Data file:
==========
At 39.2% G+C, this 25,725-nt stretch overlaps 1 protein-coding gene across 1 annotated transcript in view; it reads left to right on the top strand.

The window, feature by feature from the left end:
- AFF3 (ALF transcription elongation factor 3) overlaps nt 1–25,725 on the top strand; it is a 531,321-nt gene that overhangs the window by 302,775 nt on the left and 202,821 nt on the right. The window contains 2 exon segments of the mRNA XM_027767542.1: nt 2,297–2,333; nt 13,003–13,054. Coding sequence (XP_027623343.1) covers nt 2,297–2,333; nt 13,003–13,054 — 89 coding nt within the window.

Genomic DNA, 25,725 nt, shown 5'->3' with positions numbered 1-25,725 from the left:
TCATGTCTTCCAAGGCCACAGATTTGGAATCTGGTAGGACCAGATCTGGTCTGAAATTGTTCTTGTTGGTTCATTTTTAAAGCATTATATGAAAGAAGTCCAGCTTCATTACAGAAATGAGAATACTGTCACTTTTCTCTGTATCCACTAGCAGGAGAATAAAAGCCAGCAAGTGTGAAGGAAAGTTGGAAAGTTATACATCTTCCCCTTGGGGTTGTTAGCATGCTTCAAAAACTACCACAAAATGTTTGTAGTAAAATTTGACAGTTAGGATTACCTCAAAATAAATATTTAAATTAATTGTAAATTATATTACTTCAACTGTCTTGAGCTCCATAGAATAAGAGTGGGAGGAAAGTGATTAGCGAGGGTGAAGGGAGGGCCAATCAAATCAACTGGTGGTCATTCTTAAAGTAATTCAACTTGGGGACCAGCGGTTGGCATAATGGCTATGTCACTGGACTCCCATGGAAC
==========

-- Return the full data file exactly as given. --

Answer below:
At 39.2% G+C, this 25,725-nt stretch overlaps 1 protein-coding gene across 1 annotated transcript in view; it reads left to right on the top strand.

The window, feature by feature from the left end:
- AFF3 (ALF transcription elongation factor 3) overlaps nt 1–25,725 on the top strand; it is a 531,321-nt gene that overhangs the window by 302,775 nt on the left and 202,821 nt on the right. The window contains 2 exon segments of the mRNA XM_027767542.1: nt 2,297–2,333; nt 13,003–13,054. Coding sequence (XP_027623343.1) covers nt 2,297–2,333; nt 13,003–13,054 — 89 coding nt within the window.

Genomic DNA, 25,725 nt, shown 5'->3' with positions numbered 1-25,725 from the left:
TCATGTCTTCCAAGGCCACAGATTTGGAATCTGGTAGGACCAGATCTGGTCTGAAATTGTTCTTGTTGGTTCATTTTTAAAGCATTATATGAAAGAAGTCCAGCTTCATTACAGAAATGAGAATACTGTCACTTTTCTCTGTATCCACTAGCAGGAGAATAAAAGCCAGCAAGTGTGAAGGAAAGTTGGAAAGTTATACATCTTCCCCTTGGGGTTGTTAGCATGCTTCAAAAACTACCACAAAATGTTTGTAGTAAAATTTGACAGTTAGGATTACCTCAAAATAAATATTTAAATTAATTGTAAATTATATTACTTCAACTGTCTTGAGCTCCATAGAATAAGAGTGGGAGGAAAGTGATTAGCGAGGGTGAAGGGAGGGCCAATCAAATCAACTGGTGGTCATTCTTAAAGTAATTCAACTTGGGGACCAGCGGTTGGCATAATGGCTATGTCACTGGACTCCCATGGAAC